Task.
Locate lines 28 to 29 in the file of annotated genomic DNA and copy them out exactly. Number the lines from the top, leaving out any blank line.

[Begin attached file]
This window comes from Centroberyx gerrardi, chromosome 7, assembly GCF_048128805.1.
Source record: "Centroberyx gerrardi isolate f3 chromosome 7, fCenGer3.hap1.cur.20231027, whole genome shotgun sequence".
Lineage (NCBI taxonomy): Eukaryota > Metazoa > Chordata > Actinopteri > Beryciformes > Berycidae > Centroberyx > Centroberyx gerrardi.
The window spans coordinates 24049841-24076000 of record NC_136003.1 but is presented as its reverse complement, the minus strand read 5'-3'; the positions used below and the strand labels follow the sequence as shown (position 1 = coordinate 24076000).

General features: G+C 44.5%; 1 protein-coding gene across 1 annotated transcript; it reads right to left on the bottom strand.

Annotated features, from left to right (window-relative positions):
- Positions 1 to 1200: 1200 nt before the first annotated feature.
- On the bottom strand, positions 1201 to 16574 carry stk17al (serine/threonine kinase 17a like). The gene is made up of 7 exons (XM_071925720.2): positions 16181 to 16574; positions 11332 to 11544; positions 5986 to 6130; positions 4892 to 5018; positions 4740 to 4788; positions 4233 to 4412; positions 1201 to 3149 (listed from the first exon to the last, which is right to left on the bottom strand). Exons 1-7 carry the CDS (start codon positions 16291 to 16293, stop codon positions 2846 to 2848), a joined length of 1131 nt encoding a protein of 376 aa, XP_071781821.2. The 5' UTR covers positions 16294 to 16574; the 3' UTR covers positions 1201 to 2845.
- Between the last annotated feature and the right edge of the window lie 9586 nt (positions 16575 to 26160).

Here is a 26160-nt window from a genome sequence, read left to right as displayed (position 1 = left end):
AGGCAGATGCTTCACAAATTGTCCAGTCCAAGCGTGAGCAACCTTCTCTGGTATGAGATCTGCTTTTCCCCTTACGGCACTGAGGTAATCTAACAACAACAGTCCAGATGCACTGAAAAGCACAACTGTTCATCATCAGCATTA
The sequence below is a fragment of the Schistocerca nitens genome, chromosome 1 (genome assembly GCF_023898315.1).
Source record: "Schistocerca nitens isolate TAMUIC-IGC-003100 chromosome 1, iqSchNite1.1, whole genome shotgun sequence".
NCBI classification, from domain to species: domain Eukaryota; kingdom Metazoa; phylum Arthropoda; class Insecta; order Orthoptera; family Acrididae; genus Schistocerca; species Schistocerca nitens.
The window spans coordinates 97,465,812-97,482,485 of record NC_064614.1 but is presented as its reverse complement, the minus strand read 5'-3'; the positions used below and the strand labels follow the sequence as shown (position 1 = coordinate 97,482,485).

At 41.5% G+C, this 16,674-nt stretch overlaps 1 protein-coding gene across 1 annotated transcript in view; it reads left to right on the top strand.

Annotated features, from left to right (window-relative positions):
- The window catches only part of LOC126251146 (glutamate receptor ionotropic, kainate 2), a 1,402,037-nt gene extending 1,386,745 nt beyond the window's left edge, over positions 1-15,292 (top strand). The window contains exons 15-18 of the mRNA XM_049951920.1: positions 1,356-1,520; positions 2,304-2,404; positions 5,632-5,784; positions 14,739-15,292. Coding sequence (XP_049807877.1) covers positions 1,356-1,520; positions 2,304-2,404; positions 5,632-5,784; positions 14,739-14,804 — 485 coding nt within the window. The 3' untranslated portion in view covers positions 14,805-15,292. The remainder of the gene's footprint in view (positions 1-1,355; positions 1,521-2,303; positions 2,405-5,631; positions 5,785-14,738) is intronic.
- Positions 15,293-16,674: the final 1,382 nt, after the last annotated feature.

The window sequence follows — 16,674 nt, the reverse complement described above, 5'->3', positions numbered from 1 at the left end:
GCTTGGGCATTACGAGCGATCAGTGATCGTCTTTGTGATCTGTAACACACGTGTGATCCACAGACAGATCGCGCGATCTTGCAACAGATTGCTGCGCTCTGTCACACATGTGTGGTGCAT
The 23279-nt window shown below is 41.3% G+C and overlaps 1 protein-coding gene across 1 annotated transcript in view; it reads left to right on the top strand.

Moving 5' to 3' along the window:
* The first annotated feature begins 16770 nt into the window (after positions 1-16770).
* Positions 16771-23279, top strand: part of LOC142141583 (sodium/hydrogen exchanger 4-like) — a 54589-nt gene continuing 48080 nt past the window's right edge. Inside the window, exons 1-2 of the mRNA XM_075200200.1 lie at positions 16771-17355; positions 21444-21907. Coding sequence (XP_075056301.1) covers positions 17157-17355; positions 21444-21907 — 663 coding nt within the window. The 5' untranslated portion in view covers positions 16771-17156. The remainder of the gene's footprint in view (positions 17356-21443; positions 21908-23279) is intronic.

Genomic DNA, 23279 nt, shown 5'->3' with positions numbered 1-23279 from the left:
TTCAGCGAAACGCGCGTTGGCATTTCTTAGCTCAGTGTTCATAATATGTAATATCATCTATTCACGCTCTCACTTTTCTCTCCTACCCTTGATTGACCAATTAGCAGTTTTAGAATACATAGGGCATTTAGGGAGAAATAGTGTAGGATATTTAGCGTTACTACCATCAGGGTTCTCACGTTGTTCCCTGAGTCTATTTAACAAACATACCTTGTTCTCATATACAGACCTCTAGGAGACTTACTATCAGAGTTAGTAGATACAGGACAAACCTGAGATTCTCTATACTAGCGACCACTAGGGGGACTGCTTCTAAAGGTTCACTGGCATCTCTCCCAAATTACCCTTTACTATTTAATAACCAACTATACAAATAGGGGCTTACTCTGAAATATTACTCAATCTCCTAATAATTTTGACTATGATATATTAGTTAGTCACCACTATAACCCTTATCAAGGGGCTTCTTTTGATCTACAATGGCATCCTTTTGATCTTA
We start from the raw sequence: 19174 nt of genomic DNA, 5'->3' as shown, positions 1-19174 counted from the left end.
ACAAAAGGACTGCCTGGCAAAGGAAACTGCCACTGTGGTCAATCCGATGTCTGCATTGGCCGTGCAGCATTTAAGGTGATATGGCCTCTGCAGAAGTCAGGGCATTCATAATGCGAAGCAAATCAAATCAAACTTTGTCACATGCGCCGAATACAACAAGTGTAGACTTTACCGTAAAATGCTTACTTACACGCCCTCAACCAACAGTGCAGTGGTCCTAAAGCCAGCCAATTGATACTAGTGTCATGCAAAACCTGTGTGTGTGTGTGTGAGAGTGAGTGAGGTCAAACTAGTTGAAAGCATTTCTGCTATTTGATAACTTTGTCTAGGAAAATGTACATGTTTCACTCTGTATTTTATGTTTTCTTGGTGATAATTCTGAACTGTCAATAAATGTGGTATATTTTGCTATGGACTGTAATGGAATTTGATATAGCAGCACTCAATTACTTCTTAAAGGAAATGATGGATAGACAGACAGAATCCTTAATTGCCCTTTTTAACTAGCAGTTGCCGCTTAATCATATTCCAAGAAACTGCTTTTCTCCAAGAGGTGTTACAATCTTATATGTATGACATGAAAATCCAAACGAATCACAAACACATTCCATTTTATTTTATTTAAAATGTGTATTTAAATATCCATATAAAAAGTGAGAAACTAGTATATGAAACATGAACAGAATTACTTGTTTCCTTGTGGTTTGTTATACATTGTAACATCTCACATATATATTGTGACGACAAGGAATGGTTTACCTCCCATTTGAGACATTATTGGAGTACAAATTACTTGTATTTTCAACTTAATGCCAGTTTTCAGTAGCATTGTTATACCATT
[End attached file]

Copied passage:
We start from the raw sequence: 19174 nt of genomic DNA, 5'->3' as shown, positions 1-19174 counted from the left end.
ACAAAAGGACTGCCTGGCAAAGGAAACTGCCACTGTGGTCAATCCGATGTCTGCATTGGCCGTGCAGCATTTAAGGTGATATGGCCTCTGCAGAAGTCAGGGCATTCATAATGCGAAGCAAATCAAATCAAACTTTGTCACATGCGCCGAATACAACAAGTGTAGACTTTACCGTAAAATGCTTACTTACACGCCCTCAACCAACAGTGCAGTGGTCCTAAAGCCAGCCAATTGATACTAGTGTCATGCAAAACCTGTGTGTGTGTGTGTGAGAGTGAGTGAGGTCAAACTAGTTGAAAGCATTTCTGCTATTTGATAACTTTGTCTAGGAAAATGTACATGTTTCACTCTGTATTTTATGTTTTCTTGGTGATAATTCTGAACTGTCAATAAATGTGGTATATTTTGCTATGGACTGTAATGGAATTTGATATAGCAGCACTCAATTACTTCTTAAAGGAAATGATGGATAGACAGACAGAATCCTTAATTGCCCTTTTTAACTAGCAGTTGCCGCTTAATCATATTCCAAGAAACTGCTTTTCTCCAAGAGGTGTTACAATCTTATATGTATGACATGAAAATCCAAACGAATCACAAACACATTCCATTTTATTTTATTTAAAATGTGTATTTAAATATCCATATAAAAAGTGAGAAACTAGTATATGAAACATGAACAGAATTACTTGTTTCCTTGTGGTTTGTTATACATTGTAACATCTCACATATATATTGTGACGACAAGGAATGGTTTACCTCCCATTTGAGACATTATTGGAGTACAAATTACTTGTATTTTCAACTTAATGCCAGTTTTCAGTAGCATTGTTATACCATT